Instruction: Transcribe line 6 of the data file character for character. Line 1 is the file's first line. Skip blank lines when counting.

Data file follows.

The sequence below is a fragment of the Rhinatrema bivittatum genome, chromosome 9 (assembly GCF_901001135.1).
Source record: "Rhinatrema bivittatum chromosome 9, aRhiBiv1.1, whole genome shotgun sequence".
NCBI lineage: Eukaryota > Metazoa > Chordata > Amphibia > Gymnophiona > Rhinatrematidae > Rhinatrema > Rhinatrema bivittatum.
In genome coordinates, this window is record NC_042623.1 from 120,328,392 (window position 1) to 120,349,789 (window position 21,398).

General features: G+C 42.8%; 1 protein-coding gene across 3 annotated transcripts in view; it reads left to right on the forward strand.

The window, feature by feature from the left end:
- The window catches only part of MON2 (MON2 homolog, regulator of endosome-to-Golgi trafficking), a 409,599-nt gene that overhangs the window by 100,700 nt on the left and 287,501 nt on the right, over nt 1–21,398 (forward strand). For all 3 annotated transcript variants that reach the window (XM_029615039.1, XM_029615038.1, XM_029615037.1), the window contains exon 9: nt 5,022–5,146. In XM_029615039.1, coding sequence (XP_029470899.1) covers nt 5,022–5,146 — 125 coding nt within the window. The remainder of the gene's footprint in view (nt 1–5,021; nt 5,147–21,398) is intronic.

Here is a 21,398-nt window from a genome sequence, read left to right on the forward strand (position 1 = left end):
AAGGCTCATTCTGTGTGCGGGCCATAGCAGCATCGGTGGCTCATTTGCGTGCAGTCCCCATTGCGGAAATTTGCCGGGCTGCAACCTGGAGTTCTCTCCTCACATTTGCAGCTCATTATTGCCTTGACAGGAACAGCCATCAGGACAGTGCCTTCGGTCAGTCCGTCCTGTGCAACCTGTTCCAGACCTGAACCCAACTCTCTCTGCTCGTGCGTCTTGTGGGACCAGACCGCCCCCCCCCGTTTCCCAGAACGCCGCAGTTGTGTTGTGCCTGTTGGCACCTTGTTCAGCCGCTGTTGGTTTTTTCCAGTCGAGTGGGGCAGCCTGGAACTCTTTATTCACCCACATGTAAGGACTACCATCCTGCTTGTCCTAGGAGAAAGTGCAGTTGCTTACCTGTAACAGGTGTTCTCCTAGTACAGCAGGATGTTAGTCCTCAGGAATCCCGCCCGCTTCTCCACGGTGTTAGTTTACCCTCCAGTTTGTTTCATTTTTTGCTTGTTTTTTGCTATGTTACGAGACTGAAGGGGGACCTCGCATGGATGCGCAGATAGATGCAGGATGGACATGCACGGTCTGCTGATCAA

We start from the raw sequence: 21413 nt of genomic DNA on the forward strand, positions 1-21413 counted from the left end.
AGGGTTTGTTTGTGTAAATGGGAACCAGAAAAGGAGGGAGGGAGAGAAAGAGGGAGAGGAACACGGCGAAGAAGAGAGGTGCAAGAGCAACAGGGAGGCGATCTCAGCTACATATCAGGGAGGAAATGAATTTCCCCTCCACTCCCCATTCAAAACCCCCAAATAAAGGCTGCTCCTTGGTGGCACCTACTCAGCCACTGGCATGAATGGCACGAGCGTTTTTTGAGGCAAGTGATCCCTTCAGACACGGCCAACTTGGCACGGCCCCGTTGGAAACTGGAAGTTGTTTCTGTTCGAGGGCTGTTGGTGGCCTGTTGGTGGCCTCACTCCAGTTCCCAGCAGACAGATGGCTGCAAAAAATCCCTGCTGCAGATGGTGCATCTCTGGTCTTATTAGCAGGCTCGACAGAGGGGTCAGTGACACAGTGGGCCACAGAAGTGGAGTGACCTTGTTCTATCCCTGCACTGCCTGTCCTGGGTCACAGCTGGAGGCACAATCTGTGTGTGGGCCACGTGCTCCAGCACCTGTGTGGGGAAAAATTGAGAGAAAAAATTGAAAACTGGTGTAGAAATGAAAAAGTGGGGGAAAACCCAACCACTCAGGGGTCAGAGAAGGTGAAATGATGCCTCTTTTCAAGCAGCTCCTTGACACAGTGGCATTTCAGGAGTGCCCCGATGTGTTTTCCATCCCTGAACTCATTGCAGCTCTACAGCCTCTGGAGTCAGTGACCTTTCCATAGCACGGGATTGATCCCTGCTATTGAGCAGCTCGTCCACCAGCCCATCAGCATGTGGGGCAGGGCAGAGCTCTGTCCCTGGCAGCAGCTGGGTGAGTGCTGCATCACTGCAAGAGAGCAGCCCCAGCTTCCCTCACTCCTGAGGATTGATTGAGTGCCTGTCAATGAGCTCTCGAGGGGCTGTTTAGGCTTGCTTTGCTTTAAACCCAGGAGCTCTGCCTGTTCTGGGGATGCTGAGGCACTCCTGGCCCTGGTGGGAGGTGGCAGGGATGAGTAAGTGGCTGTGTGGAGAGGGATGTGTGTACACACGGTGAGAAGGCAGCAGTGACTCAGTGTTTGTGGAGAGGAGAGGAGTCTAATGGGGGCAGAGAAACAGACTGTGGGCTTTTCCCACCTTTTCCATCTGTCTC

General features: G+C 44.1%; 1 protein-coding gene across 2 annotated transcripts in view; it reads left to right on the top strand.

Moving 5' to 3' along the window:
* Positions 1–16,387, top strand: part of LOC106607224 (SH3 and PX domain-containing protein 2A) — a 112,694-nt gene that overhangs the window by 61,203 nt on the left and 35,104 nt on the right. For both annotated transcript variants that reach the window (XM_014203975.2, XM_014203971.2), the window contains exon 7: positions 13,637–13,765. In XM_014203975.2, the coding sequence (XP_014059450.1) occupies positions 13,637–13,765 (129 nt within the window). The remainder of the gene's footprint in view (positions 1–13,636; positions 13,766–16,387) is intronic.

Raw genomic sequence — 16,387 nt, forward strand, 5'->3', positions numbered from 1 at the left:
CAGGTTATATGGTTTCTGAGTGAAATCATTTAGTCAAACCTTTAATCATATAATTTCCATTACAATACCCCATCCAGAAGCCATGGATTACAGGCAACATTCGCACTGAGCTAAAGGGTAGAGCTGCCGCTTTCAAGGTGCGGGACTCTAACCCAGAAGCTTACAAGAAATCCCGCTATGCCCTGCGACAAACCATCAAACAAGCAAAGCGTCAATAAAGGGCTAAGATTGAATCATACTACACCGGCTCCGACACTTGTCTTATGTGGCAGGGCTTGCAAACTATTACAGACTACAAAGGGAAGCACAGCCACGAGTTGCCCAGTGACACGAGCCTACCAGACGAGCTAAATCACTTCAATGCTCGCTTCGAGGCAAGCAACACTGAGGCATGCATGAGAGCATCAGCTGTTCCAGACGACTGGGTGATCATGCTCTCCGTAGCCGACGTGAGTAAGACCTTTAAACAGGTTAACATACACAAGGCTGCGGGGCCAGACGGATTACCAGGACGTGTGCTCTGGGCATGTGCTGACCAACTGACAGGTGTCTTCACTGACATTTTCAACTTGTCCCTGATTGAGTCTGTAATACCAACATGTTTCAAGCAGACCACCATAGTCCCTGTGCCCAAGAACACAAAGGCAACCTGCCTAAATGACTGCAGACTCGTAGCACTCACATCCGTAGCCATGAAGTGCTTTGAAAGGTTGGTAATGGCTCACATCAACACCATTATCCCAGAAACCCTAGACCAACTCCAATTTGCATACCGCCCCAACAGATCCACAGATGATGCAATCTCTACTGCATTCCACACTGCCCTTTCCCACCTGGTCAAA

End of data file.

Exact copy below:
The window, feature by feature from the left end: